S Knoeller, T Bley
facet joint, low back pain, spinal fusion
S Knoeller, T Bley. Low Back Pain Secondary To Unilateral Facet Joint Hypoplasia In The Lumbosacral Junction. The Internet Journal of Orthopedic Surgery. 2005 Volume 3 Number 2.
A 44 years old woman was evaluated with a five year history of recurrent low back pain radiating to the lateral left thigh. After initial onset of pain five years ago, radiating occurred recently. Plain radiography of the lumbar spine mislead to the diagnosis of left facet joint aplasia at the lumbosacral junction. Non-surgical treatment including physiotherapy was recommended. Two months later, lumbar pain suddenly increased as well as radiation to the left thigh. The patient was treated conservatively while in hospital. Her pain decreased, however, after discharge increased again. At admission to our department, mobility of the lumbar spine was restricted. The straight leg raising (SLR) test was negative, no neurologic disturbance was noted, and radiation was pseudoradicular. There was also pain on pressure at the lumbosacral junction.
Computed tomography showed considerable hypoplasia of the left articular facet joint of L5, and a dysplastic left superior sacral articular process. Normally, the superior sacral articular process is standing anteriorly of the inferior articular facet of L5. In this case, the dysplastic left sacral process was missing its counterpart, and was standing posteriorly of the left hemilamina of L5 forming a “pseudo-articulation”. Pronounced degenerative sclerosis was found, spondylolisthesis could not be detected. In the joining articular facets of L5/S1 (Fig 1A-D), subchondral sclerosis as a sign of degenerative change was found on the right.
3-dimensional reconstruction facilitated to understand the patho-anatomical findings (Fig 2)
Because of frustrate conservative therapy diagnostic investigations for instability including a probative chest tube for one week and an anaesthetic infiltration of the hypoplastic left facet joint of L5/S1 were carried out. Probative chest tube was followed by an 80% pain relief. After infiltration of the left facet joint there was a complete pain relief for one hour as well for the low back pain as for the radiation to the thigh. Spinal fusion L5/S1 in unilateral posterior interbody fusion technique (PLIF) from the left side was carried out . Surgery was followed by a complete remission of back pain and pseudoradicular radiation. Two years follow up examination revealed no recurrence of the preexisting pain.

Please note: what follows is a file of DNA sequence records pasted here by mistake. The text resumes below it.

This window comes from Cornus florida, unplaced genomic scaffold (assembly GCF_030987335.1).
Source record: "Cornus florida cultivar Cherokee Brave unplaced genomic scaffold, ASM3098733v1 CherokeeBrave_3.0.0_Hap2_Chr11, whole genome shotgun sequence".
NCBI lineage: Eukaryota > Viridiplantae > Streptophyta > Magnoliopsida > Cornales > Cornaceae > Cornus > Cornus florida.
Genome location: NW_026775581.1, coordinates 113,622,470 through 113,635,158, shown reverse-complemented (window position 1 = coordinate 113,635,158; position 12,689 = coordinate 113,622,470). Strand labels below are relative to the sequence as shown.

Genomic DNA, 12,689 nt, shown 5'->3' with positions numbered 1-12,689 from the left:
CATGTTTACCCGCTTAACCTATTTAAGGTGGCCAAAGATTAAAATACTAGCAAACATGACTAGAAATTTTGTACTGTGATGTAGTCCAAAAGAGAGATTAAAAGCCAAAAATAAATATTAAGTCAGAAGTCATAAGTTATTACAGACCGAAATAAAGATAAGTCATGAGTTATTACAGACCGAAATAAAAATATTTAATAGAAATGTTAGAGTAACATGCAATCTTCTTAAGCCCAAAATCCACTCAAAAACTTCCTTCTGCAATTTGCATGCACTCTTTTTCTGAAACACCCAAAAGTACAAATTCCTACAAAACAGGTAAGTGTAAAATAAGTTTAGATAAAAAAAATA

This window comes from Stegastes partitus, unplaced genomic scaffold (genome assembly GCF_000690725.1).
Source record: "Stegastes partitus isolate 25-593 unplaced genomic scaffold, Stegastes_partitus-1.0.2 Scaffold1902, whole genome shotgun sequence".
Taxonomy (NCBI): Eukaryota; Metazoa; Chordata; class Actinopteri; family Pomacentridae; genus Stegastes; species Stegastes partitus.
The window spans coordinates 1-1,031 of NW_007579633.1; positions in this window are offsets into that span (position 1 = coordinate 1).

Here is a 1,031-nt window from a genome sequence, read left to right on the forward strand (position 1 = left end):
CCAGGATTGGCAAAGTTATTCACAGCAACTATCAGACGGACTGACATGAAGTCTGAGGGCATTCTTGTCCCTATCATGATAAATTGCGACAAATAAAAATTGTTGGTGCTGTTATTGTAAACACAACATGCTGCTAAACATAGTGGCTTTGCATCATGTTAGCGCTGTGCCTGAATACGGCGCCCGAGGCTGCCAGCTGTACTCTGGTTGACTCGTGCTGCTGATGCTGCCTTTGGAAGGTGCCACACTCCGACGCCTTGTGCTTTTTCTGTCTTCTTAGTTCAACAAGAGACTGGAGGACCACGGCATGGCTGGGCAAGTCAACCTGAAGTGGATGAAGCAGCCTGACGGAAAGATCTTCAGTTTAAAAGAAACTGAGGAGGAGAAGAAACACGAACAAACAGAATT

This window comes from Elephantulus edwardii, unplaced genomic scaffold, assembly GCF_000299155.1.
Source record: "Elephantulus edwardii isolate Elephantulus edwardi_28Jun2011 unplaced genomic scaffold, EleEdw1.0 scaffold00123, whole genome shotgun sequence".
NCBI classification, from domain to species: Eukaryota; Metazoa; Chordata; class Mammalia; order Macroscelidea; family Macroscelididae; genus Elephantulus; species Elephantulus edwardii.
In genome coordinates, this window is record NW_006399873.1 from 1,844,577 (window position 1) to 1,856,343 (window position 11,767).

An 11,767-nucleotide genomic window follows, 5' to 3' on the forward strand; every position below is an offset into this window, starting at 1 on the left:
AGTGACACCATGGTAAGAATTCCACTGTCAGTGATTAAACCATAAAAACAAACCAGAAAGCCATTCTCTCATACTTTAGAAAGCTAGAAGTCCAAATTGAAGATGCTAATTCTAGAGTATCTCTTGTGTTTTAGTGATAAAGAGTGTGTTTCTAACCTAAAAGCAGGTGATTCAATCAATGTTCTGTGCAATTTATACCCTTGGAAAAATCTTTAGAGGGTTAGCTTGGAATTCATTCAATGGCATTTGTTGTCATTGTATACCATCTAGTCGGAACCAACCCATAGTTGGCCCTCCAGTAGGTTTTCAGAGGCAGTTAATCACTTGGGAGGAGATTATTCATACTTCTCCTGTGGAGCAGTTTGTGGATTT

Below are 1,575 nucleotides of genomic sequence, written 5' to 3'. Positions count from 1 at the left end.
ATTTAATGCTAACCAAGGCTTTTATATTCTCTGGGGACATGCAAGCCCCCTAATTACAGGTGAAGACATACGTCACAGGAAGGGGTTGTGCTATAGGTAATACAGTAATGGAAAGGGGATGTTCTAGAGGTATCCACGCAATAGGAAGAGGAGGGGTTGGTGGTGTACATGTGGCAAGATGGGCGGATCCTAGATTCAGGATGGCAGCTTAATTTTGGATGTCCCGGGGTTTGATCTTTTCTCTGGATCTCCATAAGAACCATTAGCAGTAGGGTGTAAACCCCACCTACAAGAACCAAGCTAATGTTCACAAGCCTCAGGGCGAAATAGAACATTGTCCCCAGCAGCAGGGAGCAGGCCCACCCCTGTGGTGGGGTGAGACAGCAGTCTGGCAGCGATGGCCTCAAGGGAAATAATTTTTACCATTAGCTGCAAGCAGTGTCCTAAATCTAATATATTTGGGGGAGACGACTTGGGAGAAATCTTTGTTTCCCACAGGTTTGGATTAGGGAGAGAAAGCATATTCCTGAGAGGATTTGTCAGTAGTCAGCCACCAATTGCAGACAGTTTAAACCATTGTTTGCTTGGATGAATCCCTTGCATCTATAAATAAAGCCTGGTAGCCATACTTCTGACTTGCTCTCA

The development of degenerative instability in the lumbar spine is discussed controversially. Presence of a transitional vertebra as a reason for low back pain described by Bertolucci in 1917 is statistically unsure .
Reviewing 2000 plain radiographs, Elseter found transitional vertebra in 7% of his patients . Tini et al. stated 4-6% in normal population. In their investigation no correlation of low back pain and transitional vertebra was found . Castellvi found transitional vertebrae in 9 of 60 patients (15%) with herniated discs. Correlation of transitional vertebra and low back pain was positive .
Often low back pain is attributed to facet joint abnormalities. The coincidence of facet joint orientation and disc failure has been investigated by Fafan et al. . They found an increase of facet joint forces in relationship of facet orientation leading to intervertebral disc failure.
Patients with sagittal facet joints are destined for degenerative spondylolisthesis and disc degeneration as stated by Dai and Sato [7, 8].
Luo et al. observed the roll of loads of facet joints in the aetiology of low back pain introducing an in vivo-model to measure facet joint loads .
Kornberg reported a case of unilateral facet joint dysplasia in combination with spondylolisthesis and contralateral facet joint degeneration . In his case facet joint degeneration caused pain because of chronically increased interfacet forces. A posterolateral fusion of the lumbosacral junction was performed.
Brault also reported a case of mechanical low back pain in a 17-year-old cheerleader caused by a facet contralateral to a unilateral anomalous lumbosacral articulation. He reported excellent results after surgical treatment .
Regarding our case, low back pain can be interpreted as beginning instability, pseudoradicular pain on the left as a result of the left hemilamina of L5 forming a degenerative” pseudo-articulation”. Disc degeneration was seen, but no spondylolisthesis.
Even if disc degeneration or spondylolisthesis can be excluded in patients with recurrent low back pain, further examinations such as CT-scans are recommended to detect facet joint defects. If there is no pain relief after conservative treatment and if diagnostic investigations for instability are positive, spinal fusion of the affected segment can be indicated.
Stephan M Knoeller, MD, Department of Orthopedic and Trauma Surgery, University Hospital Freiburg, Head: Norbert Suedkamp MD, PhD. Hugstetter Str. 55, D 79105 Freiburg, Germany. Tel.: 0049 761 2610. Fax.: 0049 761 270 2894. E-mail: firstname.lastname@example.org